For an in depth statement of principles see the ‘Principles behind that Agile Manifesto’ at .

Of course, this presents problems in contractual Software Development with government agencies and other fixed price, fixed deliverable arrangements. But these problems can be foreseen, prepared for and handled if management and clients place enough value on completion and delivering value. The situation for internal corporate Software Development teams makes adjusting deliverable requirements and schedules more possible and amenable. Trust, good faith and cooperation are the keys to success.

And now we arrive at the main assertion of this section: Building an Agile/Iterative Software Development capability that is mature, productive, predictable and resilient is akin to the Planting-A-Garden analogy. The Planting-A-Garden analogy and Agile/Iterative Software Development possess the following similar characteristics:

The first season’s product is mostly unknown, but can be maximized by the execution of thoughtful planning, preparation and execution. Accurate prediction of outcomes is hard to achieve. The critical product of this effort is a working method of producing iterations of a Deliverable Prototype. This is not the finished product but a partial implementation of a finished product that becomes more complete with each iteration.

The second season’s product will depend to a significant degree on preserving and reproducing the successful aspects of season 1. Accurate predictions are most likely those that mirror season 1 outcomes, and season 2 areas of focus.

It is in season 3, that tool understanding and usage mature to begin to support actionable business prediction.

Without doubt, these are general observations that can be exceeded by a greater intensity of effort and resources or thwarted by reluctance, dissembling or resistance. And for those who want to argue every point, a season in this discussion can be from: one or two calendar quarters up to a year, depending on your resource availability situation.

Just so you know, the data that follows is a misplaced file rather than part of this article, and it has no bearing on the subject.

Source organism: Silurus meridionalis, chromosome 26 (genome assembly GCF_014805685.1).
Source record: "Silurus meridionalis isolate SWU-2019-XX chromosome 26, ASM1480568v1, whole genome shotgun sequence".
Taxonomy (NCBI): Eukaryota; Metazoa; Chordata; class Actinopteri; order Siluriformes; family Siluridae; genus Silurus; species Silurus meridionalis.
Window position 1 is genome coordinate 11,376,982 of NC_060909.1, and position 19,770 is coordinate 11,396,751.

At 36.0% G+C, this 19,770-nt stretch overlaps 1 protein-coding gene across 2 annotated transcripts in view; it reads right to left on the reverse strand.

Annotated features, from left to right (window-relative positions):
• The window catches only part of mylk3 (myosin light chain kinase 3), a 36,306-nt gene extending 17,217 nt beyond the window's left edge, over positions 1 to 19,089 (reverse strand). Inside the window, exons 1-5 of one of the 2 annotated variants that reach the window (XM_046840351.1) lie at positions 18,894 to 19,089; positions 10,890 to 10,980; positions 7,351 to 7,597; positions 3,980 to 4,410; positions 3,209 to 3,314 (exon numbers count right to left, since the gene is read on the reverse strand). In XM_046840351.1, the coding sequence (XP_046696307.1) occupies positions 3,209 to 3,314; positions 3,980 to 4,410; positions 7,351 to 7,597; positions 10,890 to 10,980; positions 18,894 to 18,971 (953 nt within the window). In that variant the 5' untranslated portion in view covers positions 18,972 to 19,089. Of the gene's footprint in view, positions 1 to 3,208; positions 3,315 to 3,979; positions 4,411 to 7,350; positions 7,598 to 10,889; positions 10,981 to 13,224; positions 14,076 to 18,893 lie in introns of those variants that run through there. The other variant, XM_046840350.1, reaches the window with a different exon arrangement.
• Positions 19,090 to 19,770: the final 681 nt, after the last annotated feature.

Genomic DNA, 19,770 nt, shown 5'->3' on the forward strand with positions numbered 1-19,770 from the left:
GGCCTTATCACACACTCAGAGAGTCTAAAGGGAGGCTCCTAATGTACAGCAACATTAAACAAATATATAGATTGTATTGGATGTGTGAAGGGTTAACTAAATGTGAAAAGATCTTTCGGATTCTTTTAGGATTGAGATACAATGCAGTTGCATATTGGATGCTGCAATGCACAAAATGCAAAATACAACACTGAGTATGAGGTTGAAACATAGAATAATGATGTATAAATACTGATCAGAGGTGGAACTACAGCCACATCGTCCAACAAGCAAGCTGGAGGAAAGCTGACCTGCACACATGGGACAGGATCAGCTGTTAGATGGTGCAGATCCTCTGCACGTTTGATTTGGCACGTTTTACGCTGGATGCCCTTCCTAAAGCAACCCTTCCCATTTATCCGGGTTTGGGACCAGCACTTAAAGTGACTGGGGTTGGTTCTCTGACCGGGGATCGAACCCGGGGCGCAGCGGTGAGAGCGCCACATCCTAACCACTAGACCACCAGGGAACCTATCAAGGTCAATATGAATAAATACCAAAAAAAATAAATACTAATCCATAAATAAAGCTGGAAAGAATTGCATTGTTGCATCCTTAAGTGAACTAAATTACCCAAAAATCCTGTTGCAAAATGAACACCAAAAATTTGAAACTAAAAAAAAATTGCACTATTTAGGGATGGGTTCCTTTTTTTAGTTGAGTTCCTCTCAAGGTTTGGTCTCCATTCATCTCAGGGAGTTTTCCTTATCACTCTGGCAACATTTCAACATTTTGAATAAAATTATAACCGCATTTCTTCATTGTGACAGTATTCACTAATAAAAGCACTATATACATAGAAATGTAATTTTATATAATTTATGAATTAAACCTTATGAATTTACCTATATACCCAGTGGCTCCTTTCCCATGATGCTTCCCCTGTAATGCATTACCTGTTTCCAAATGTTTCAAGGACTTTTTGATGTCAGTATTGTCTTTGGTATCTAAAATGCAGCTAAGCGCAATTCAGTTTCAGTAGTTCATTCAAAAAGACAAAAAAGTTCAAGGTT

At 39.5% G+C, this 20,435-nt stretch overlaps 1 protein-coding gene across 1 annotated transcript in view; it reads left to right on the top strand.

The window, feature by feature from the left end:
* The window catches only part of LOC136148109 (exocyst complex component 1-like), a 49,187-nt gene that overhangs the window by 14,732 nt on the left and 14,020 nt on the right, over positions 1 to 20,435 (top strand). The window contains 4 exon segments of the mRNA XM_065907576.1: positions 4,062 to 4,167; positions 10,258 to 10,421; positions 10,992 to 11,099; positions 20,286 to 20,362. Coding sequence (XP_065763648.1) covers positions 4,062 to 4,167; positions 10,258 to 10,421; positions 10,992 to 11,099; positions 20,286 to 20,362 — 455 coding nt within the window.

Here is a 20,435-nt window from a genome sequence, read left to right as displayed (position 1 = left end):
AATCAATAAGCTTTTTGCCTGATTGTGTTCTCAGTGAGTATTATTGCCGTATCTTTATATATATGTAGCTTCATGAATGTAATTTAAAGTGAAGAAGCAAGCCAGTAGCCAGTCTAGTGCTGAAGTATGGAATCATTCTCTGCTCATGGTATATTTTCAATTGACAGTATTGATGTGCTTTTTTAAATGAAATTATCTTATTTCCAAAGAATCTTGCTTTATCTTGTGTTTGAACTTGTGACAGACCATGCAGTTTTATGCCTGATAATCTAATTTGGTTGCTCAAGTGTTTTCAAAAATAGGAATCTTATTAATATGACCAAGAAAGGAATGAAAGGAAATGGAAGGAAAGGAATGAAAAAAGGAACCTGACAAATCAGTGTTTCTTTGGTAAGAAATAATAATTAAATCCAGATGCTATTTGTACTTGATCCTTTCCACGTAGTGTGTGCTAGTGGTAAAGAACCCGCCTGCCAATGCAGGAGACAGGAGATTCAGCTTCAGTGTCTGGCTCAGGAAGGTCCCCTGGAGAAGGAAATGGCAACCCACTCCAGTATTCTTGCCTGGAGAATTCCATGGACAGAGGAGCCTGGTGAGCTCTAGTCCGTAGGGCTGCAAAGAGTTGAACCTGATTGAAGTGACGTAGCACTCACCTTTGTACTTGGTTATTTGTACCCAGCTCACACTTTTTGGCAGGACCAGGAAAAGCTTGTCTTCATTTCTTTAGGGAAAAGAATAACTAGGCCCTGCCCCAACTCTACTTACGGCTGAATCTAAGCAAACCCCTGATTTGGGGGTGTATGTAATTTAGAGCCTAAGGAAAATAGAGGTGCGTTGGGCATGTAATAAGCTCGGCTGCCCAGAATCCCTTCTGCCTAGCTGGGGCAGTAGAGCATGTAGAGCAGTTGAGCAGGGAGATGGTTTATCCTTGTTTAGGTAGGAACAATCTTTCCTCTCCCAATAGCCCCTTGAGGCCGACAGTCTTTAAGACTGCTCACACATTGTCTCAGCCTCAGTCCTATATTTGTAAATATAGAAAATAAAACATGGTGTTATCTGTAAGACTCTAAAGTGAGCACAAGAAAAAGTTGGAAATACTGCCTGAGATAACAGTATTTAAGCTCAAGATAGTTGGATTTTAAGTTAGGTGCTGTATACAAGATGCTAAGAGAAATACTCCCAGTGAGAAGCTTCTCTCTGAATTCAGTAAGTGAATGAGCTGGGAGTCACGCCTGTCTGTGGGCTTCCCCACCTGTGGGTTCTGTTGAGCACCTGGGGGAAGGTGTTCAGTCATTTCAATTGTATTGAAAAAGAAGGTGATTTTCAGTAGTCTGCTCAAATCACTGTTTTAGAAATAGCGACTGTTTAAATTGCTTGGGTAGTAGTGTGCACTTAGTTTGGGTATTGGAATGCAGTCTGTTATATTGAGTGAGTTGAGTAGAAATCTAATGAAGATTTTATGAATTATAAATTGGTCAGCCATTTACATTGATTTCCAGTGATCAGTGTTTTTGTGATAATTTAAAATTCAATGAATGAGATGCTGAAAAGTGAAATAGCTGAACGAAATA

Still, the value of this analogy is to understand and set the expectation that building a capability is an undertaking in itself. Once that capability is built and functioning, its productivity and quality of output can be assessed, measured and optimized. Attempting a few uncoordinated or piecemeal steps at Agile/Iterative Software Development automation will not build a system, but yield something less.

The counsel of this document is that an Agile/Iterative Software Development capability is a multi-season, multi-disciplinary undertaking like the Planting-A-Garden analogy. If it is your project to implement an Agile/Iterative Software Development capability, your presentation to management should feature this simple truth: Agile/Iterative Software Development success comes from patient, multi-season effort, not from acquisition of a few tools.

Perhaps more to the point, if your shop is besieged regularly with emergency deployments, bug fixes, patches and late night testing, you may have lost, temporarily, the ability to plan and execute multi-season projects. In short if your house is on fire, you likely don’t have time to plant a garden that will yield results.